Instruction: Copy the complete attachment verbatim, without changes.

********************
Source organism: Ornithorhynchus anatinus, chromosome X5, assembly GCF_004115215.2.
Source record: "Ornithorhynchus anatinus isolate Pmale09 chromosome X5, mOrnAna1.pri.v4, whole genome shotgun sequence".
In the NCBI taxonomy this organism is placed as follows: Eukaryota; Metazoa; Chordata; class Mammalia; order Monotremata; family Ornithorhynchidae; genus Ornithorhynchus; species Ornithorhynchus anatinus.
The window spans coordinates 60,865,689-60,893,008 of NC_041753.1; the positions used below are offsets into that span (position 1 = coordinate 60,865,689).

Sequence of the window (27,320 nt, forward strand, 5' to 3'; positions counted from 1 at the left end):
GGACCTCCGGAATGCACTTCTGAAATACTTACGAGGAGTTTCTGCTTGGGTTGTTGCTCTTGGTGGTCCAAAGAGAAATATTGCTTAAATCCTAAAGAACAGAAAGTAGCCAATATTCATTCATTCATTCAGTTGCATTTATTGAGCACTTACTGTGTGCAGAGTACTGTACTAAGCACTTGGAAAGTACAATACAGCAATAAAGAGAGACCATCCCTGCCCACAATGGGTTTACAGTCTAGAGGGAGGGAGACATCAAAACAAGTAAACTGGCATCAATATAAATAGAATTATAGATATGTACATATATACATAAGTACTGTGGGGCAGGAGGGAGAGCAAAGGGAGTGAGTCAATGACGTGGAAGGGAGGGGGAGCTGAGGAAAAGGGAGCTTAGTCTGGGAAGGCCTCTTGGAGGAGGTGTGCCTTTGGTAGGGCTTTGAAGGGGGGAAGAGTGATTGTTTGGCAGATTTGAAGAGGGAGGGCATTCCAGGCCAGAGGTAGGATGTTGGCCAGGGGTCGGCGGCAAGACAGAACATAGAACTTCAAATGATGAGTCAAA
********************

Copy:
Source organism: Ornithorhynchus anatinus, chromosome X5, assembly GCF_004115215.2.
Source record: "Ornithorhynchus anatinus isolate Pmale09 chromosome X5, mOrnAna1.pri.v4, whole genome shotgun sequence".
In the NCBI taxonomy this organism is placed as follows: Eukaryota; Metazoa; Chordata; class Mammalia; order Monotremata; family Ornithorhynchidae; genus Ornithorhynchus; species Ornithorhynchus anatinus.
The window spans coordinates 60,865,689-60,893,008 of NC_041753.1; the positions used below are offsets into that span (position 1 = coordinate 60,865,689).

Sequence of the window (27,320 nt, forward strand, 5' to 3'; positions counted from 1 at the left end):
GGACCTCCGGAATGCACTTCTGAAATACTTACGAGGAGTTTCTGCTTGGGTTGTTGCTCTTGGTGGTCCAAAGAGAAATATTGCTTAAATCCTAAAGAACAGAAAGTAGCCAATATTCATTCATTCATTCAGTTGCATTTATTGAGCACTTACTGTGTGCAGAGTACTGTACTAAGCACTTGGAAAGTACAATACAGCAATAAAGAGAGACCATCCCTGCCCACAATGGGTTTACAGTCTAGAGGGAGGGAGACATCAAAACAAGTAAACTGGCATCAATATAAATAGAATTATAGATATGTACATATATACATAAGTACTGTGGGGCAGGAGGGAGAGCAAAGGGAGTGAGTCAATGACGTGGAAGGGAGGGGGAGCTGAGGAAAAGGGAGCTTAGTCTGGGAAGGCCTCTTGGAGGAGGTGTGCCTTTGGTAGGGCTTTGAAGGGGGGAAGAGTGATTGTTTGGCAGATTTGAAGAGGGAGGGCATTCCAGGCCAGAGGTAGGATGTTGGCCAGGGGTCGGCGGCAAGACAGAACATAGAACTTCAAATGATGAGTCAAA